Gov. Jon Corzine's defeat in November to Republican Chris Christie can be blamed on a lot of factors, foremost among them the state's weak economy and hostility toward high property taxes. Relatively low on the list was the increase in upper-income tax brackets that the Democrat-controlled Legislature approved and Corzine signed in June as part of their budget agreement. For one year only, income-tax rates on households with incomes above $400,000 will rise, with the top level on earnings above $1 million increasing from 8.97 percent to 10.75 percent. another piece of good news related to state taxes during this otherwise dismal economic period was the defeat in both Maine and Washington of the tax and spending limitation of the so-called Taxpayer's Bill of Rights [See Iris J. Lav and Jon Shure, "Loosening Fiscal Straitjackets,"] -- a referendum that Grover Norquist and other anti-government zealots have pushed onto state ballots over the years. Largely because TABOR proved to be so disastrous in Colorado, the one state where it was fully in effect for an extended period, none of the 20 states that have considered TABOR constraints since 2004 have adopted them. The wreckage that became of Colorado's public services and fiscal condition has proved to be compelling evidence against TABOR's rigid strictures on state fiscal policies. (Maine also deserves credit for overhauling its tax system in ways that make it more equitable and progressive.)
Reform depends on the presence of courageous state officials and on-the-ground advocacy groups to contest the permanent influence of business lobbies. In these recent reform efforts, progressive policy and grass-roots groups worked closely with legislative allies and conducted sophisticated public-education and outreach campaigns.
In Wisconsin, a broad-based coalition led by groups like the Wisconsin Council on Children and Families and the Institute for Wisconsin's Future created a catalog of revenue options that it advocated to the governor and legislative leaders. The coalition held forums statewide to advance these proposals and directed advocacy efforts in key legislative districts. Further, it held rallies at the state Capitol to show support for the efforts.
In Maryland, at the request of legislative leadership, the Maryland Budget and Tax Policy Institute, the Maryland Council of Nonprofits, and other organizing groups conducted analysis and delivered testimony to legislative committees on the need to advance revenue proposals. They worked with members who were on the fence to make the case for revenues.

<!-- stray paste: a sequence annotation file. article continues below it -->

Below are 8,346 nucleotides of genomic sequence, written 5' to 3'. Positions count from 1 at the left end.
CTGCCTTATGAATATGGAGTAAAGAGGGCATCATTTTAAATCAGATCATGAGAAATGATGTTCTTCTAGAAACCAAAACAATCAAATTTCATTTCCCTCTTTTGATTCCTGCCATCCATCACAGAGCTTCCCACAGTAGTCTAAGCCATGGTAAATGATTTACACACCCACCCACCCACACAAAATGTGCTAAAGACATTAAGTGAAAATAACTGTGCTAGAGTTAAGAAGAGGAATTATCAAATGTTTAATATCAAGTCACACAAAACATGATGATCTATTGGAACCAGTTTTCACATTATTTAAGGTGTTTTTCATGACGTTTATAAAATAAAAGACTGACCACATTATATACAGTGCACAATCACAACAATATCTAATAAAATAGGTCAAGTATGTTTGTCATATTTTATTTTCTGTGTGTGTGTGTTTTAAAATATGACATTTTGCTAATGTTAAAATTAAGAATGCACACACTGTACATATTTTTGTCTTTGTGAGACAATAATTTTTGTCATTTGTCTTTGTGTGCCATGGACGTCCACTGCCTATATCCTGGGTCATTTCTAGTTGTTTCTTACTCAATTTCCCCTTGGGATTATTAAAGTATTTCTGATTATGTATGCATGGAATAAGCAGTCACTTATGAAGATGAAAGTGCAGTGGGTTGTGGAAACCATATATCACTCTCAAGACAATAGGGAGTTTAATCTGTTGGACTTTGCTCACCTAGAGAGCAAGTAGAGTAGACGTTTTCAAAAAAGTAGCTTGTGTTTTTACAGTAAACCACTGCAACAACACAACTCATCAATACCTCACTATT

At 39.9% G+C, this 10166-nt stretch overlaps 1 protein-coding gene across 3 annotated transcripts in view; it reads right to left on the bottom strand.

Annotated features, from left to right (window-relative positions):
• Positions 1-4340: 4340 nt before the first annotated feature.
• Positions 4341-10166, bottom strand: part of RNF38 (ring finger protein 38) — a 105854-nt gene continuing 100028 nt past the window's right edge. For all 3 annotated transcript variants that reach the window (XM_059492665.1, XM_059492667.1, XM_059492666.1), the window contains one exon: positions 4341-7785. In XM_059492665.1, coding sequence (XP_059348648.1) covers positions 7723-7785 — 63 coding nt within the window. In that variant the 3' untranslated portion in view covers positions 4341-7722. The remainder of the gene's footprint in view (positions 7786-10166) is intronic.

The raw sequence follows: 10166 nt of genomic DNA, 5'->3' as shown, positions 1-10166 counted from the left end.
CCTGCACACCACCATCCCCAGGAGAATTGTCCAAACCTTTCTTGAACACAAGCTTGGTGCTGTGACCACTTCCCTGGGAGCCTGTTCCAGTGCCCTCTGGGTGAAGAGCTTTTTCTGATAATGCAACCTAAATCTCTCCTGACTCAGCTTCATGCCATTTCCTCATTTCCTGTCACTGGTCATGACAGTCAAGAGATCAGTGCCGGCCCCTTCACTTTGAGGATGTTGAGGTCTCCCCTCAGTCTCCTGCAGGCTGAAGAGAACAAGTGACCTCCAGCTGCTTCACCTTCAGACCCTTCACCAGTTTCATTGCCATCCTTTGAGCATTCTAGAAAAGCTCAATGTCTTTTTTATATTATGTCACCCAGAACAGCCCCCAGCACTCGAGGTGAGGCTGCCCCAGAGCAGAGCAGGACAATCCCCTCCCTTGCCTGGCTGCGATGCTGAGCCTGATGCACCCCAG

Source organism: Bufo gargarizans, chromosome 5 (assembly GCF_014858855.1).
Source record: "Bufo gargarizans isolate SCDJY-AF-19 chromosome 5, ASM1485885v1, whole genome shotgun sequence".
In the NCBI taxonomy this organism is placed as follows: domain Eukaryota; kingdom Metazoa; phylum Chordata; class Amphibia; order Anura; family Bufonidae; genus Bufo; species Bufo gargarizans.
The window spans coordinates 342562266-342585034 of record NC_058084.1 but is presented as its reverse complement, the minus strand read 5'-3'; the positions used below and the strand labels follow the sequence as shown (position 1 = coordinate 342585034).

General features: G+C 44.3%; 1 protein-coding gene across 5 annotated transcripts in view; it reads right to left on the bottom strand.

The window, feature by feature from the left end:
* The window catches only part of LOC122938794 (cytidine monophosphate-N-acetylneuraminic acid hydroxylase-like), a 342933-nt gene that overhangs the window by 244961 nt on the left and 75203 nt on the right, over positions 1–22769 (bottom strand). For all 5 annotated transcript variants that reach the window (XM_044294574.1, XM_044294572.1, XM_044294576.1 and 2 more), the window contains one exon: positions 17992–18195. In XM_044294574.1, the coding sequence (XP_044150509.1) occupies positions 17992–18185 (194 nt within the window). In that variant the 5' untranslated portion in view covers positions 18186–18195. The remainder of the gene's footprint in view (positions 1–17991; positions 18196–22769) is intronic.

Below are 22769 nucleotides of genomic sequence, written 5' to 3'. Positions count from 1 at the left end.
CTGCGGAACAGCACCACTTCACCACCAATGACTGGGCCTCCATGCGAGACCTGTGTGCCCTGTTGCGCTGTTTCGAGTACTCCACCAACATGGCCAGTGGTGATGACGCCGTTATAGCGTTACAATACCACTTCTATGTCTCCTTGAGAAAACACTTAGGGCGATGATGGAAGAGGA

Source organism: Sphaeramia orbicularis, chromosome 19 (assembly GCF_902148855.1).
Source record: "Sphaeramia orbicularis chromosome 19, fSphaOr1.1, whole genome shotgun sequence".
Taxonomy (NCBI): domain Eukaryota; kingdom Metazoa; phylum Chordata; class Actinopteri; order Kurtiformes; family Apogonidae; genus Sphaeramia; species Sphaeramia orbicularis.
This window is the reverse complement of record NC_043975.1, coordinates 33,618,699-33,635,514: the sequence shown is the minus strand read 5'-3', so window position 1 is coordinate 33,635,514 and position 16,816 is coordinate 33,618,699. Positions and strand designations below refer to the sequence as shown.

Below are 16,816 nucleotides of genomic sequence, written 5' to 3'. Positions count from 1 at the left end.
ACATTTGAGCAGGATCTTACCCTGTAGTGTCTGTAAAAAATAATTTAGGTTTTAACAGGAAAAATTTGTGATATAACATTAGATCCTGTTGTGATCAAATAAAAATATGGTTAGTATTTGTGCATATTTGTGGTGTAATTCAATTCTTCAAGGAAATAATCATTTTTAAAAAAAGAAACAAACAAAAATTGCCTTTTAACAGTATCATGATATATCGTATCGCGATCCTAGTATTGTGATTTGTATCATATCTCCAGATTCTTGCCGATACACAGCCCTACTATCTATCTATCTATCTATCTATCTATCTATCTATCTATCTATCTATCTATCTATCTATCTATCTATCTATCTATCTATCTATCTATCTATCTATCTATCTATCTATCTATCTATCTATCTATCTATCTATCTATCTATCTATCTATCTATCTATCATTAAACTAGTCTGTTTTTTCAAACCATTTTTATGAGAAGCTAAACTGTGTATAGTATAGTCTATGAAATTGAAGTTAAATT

In Oregon, progressive groups conducted extensive polling to gauge public attitudes relative to revenue options. They used this information to help craft messaging and guide policy options that were ultimately advanced by the Legislature. The coalition Our Oregon is resisting the repeal campaign, making the case to the public that these measures are a necessary and reasonable part of a balanced solution to the state's budget crisis.
Elsewhere, coalitions like Together for North Carolina, the Better Choices campaign in New Jersey, and New Yorkers for Fiscal Fairness came together to advance revenue proposals. They directed sophisticated, targeted campaigns that included placing letters to the editor, phone banking, coordinating local constituent meetings with legislators, and organizing rallies at states' capitols. Ultimately, these public-education efforts were very successful. In many cases the revenue proposals promoted by the coalitions came from members of the State Fiscal Analysis Initiative, like the Fiscal Policy Institute in New York, New Jersey Policy Perspective, and the North Carolina Budget and Tax Center.
Although the worst of the recession is winding down, populous states are expected to confront an ongoing budget squeeze for years to come. State and local tax revenues are likely to remain meager, the share of the population relying on state and local services will be high, health-care and educational costs will continue to soar, state pension plans will remain badly underfunded, and the federal stimulus money that staved off disaster will run out unless Congress passes bolder emergency aid. In that climate, governors and state legislatures can't on their own fix a system of federalism that is rapidly breaking down. But, as demonstrated during the immediate crisis, they can act to shift the burden of financing state government more toward residents who are best able to afford higher taxes. In a small but meaningful way, that's progress.
(If there's one thing we know about comment trolls, it's that they're lazy)